Friday, July 1, 2011

Anne of Green Gables: The Sequel

Anne of Green Gables: The Sequel (titled Anne of Avonlea in the US), despite its awful title is actually quite good.  It first aired on May 19, 1987; about two years after Kevin Sullivan's successful Anne of Green Gables was released.  The story was written by Sullivan based on Anne of Avonlea, Anne of the Island and Anne of Windy Poplars by L.M. Montgomery.  The film was also produced and directed by Sullivan.
Even though the film is cobbled together from various sources and many details are changed from the original novels, it somehow remains consistent with the tone set in Montgomery's work and the tone of the first film.  It begins with Anne as the Avonlea school teacher and a frustrated writer as her short stories continue to be turned down by publishers.
Diana has become engaged to Fred Wright and Anne is somewhat disappointed that her friend has gone for a man who is nothing like her childhood ideal.  Diana proves that she will always be a great friend to Anne by slightly altering one of her stories and submitting it to a contest to advertise baking powder.  Anne is somewhat shocked to find that she has won!
As much as Anne seems to have grown up she is still a free spirit and can still get into mischief.  I love the cow incident from Anne of Avonlea in which she accidentally sells Mrs. Lynde's cow and she and Diana ruin their dresses by chasing after the cow through a muddy field.  This film also continues Mrs. Lynde's story.  Her husband Thomas becomes very ill and dies.  Rachel is forced to consider leaving her beloved Avonlea to live with her son in the west.
Gilbert asks Anne to marry him (twice) and she refuses saying that he will always be a great friend but that she can't love him as a wife.  With Diana's life changing, Marilla's eye sight improving and wanting to escape from Gilbert, Anne decides to accept a post as English professor at Kingsport Ladies College in Nova Scotia.  Her old teacher, Miss Stacey, has recommended her.  Marilla decides to invite Rachel to live with her at Green Gables and Anne feels free to go when she knows Marilla will not be left alone.
Anne arrives in Kingsport to find the town is dominated by the various clans of the Pringle family. They do not like outsiders--especially when they are orphans who write short stories.  The Pringle girls and their parents make the first few weeks of Anne's term extremely difficult but Anne does find a kindred spirit in one of her students, Emmeline Harris.  After an incident in which Anne and Emmeline fall through the roof of the caretaker's shed, Mr. Harris removes Emmeline from school and withdraws his financial support from KLC.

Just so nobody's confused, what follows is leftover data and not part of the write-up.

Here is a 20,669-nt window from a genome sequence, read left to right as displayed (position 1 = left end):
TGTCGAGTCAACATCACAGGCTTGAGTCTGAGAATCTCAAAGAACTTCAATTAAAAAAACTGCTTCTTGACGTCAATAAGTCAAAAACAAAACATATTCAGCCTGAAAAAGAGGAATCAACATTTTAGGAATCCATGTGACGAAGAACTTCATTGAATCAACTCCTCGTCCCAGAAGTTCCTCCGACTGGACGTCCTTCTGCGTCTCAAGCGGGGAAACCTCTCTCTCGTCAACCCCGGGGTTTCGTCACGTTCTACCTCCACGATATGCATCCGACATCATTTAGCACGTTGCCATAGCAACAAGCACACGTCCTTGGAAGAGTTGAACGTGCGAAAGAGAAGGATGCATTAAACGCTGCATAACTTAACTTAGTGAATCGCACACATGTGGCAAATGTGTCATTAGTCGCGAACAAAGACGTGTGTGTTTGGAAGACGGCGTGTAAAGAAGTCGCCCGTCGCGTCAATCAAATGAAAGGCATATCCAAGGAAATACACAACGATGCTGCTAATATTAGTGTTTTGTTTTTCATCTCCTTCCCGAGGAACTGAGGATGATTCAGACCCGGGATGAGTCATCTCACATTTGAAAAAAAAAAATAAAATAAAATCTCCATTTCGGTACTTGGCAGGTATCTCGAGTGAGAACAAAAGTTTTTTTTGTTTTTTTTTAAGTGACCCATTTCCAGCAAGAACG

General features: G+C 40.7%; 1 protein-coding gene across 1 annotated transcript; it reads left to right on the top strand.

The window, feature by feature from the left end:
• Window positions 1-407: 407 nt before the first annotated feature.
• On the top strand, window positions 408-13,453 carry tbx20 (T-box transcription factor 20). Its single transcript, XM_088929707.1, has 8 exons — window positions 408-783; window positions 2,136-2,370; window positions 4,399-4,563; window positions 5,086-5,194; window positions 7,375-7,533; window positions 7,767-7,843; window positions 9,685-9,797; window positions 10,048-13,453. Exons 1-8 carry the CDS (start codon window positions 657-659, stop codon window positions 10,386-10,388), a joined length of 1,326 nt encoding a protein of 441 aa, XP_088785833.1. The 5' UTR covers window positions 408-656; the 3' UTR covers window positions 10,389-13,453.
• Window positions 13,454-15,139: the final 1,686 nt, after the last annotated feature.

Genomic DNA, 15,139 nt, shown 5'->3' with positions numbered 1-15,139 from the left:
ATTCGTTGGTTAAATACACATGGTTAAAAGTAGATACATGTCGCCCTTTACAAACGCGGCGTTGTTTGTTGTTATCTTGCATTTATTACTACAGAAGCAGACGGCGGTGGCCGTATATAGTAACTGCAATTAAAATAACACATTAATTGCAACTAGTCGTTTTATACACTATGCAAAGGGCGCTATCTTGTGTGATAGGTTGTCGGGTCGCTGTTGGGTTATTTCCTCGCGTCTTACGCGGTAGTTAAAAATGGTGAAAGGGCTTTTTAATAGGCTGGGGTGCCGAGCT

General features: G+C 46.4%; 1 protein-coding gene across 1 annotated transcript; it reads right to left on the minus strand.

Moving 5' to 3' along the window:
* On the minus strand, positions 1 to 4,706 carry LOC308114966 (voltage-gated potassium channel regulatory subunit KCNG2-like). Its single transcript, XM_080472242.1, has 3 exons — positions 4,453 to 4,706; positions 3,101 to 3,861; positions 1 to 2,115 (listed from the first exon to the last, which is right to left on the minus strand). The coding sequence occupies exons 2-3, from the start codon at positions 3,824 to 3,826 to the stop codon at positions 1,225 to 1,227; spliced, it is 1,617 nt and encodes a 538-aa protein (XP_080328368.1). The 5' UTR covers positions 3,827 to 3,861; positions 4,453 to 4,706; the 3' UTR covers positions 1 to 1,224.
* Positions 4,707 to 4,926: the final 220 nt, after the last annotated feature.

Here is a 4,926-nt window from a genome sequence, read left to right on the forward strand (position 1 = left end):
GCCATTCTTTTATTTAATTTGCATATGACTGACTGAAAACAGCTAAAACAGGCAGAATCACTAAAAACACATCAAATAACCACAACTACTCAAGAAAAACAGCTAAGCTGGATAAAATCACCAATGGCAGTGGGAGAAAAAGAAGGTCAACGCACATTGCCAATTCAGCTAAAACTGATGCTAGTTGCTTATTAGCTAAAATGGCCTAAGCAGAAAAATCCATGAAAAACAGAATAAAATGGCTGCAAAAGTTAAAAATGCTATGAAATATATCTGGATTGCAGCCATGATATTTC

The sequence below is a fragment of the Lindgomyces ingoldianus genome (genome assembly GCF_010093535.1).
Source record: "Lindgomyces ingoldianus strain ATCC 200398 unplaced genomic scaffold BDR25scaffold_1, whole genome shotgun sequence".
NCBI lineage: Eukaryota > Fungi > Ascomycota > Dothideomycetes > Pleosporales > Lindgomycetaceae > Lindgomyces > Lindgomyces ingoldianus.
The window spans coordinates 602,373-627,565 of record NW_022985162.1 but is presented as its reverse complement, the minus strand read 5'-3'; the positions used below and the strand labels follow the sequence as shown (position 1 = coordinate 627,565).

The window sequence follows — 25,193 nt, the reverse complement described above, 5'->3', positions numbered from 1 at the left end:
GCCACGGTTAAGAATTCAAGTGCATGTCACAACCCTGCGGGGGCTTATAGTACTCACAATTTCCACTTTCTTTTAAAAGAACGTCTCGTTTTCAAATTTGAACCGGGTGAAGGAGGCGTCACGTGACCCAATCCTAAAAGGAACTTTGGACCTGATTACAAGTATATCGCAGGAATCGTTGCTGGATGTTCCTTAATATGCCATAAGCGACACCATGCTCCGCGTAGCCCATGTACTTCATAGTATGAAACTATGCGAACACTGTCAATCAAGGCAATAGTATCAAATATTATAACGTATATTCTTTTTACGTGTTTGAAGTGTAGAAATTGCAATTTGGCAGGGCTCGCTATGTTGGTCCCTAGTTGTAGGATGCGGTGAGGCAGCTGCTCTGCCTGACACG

The school board wants Anne to resign but Miss Stacey convinces them to keep her on for the rest of the term.  In order to try to make up for the financial losses, Anne mounts a play with her students. The process helps most of the Pringle girls to come together and understand Anne.  The event is a huge success and the school board offers Anne a five-year contract.  The only person who remains bitterly against Anne is the school principal, Miss Katherine Brooke.
In the midst of all this, Anne approaches Emmeline's grandmother, Mrs. Harris, to ask if she can continue tutoring Emmeline outside of school.  The tyrannic old woman agrees.  Over time, Anne's kindness and spirit bring light and joy to the old Harris mansion for the first time in years.  Bitter Mrs. Harris comes to love Anne until her death sometime later.  After the funeral, Emmeline leaves Kingsport to live with her father in Boston.  But not before Mr. Harris, enchanted with Anne and what she has been able to do for herself and his family, asks her to marry him.  It is at that moment that Anne realizes she has made a grave mistake.  She does love Gilbert and she declines Mr. Harris' proposal.
Throughout her time in Kingsport, Anne has struggled to make a friend of Katherine Brooke. Brooke is a strict disciplinarian.  She does not like teaching and takes it out by being miserable to everyone around her.  Eventually, Anne's persistence breaks down the walls the Katherine puts up. Anne invites her to spend the summer at Green Gables and Katherine accepts.  She finally opens up to Anne and confesses that what she really wants to do is travel and see the great sights of the world.  
Meanwhile, Gilbert has completed his first year as a medical student.  He is engaged to a woman called Christine but at the end of the term he catches Scarlet Fever and calls off the wedding.  He knows that Anne is the only one he'll ever love.  Anne has taken Gilbert's old advice and written a collection of stories about Avonlea.  Her first book is published shortly after she arrives home.  She takes a copy to Gilbert, who is deathly ill, and her love gives Gilbert the strength to fight back to health.
Once recovered, Gilbert asks Anne to marry him once more.  This time she accepts and a new epoch in her life begins.
My only real criticism of this film is that the hairstyles are sometimes far too huge and ridiculous! It's true that the large, loose "puff" was the style for young women at this time but sometimes Megan Follows looks like she has about twenty pounds of fur on her head!

All in all, this is really entertaining film and a good addition to the mythos of Anne of Green Gables.

All images are owned by Sullivan Entertainment.  No copyright infringement is intended.

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